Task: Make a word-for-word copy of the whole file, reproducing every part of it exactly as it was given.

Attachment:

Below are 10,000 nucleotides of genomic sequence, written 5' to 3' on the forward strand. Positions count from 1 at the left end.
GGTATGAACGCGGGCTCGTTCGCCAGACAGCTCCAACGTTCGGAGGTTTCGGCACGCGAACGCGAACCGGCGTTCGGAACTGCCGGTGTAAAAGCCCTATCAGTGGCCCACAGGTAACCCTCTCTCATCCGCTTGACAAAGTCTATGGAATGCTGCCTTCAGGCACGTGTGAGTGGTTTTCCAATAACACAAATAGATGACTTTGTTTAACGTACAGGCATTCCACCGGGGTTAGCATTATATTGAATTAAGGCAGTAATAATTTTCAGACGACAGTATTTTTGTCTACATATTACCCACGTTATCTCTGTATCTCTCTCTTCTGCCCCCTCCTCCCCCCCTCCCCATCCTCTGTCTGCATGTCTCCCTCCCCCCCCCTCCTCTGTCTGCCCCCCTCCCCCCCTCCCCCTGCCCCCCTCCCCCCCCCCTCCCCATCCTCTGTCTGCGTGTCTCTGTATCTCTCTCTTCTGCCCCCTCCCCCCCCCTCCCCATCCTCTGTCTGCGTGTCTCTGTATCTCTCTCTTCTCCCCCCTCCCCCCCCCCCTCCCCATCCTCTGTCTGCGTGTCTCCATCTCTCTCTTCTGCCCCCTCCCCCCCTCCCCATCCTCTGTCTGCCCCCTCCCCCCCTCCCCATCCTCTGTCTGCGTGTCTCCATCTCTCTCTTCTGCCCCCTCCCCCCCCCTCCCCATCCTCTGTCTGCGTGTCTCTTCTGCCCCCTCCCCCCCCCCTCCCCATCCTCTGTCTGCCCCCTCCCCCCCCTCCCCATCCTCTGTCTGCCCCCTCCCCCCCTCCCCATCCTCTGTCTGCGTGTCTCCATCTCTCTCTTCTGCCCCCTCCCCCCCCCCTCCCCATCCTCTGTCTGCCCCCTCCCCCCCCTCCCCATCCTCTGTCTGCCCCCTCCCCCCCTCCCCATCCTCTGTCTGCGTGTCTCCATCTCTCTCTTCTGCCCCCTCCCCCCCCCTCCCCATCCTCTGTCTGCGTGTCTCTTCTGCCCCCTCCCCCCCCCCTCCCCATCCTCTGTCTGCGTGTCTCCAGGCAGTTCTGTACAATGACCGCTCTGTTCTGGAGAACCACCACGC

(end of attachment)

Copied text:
Below are 10,000 nucleotides of genomic sequence, written 5' to 3' on the forward strand. Positions count from 1 at the left end.
GGTATGAACGCGGGCTCGTTCGCCAGACAGCTCCAACGTTCGGAGGTTTCGGCACGCGAACGCGAACCGGCGTTCGGAACTGCCGGTGTAAAAGCCCTATCAGTGGCCCACAGGTAACCCTCTCTCATCCGCTTGACAAAGTCTATGGAATGCTGCCTTCAGGCACGTGTGAGTGGTTTTCCAATAACACAAATAGATGACTTTGTTTAACGTACAGGCATTCCACCGGGGTTAGCATTATATTGAATTAAGGCAGTAATAATTTTCAGACGACAGTATTTTTGTCTACATATTACCCACGTTATCTCTGTATCTCTCTCTTCTGCCCCCTCCTCCCCCCCTCCCCATCCTCTGTCTGCATGTCTCCCTCCCCCCCCCTCCTCTGTCTGCCCCCCTCCCCCCCTCCCCCTGCCCCCCTCCCCCCCCCCTCCCCATCCTCTGTCTGCGTGTCTCTGTATCTCTCTCTTCTGCCCCCTCCCCCCCCCTCCCCATCCTCTGTCTGCGTGTCTCTGTATCTCTCTCTTCTCCCCCCTCCCCCCCCCCCTCCCCATCCTCTGTCTGCGTGTCTCCATCTCTCTCTTCTGCCCCCTCCCCCCCTCCCCATCCTCTGTCTGCCCCCTCCCCCCCTCCCCATCCTCTGTCTGCGTGTCTCCATCTCTCTCTTCTGCCCCCTCCCCCCCCCTCCCCATCCTCTGTCTGCGTGTCTCTTCTGCCCCCTCCCCCCCCCCTCCCCATCCTCTGTCTGCCCCCTCCCCCCCCTCCCCATCCTCTGTCTGCCCCCTCCCCCCCTCCCCATCCTCTGTCTGCGTGTCTCCATCTCTCTCTTCTGCCCCCTCCCCCCCCCCTCCCCATCCTCTGTCTGCCCCCTCCCCCCCCTCCCCATCCTCTGTCTGCCCCCTCCCCCCCTCCCCATCCTCTGTCTGCGTGTCTCCATCTCTCTCTTCTGCCCCCTCCCCCCCCCTCCCCATCCTCTGTCTGCGTGTCTCTTCTGCCCCCTCCCCCCCCCCTCCCCATCCTCTGTCTGCGTGTCTCCAGGCAGTTCTGTACAATGACCGCTCTGTTCTGGAGAACCACCACGC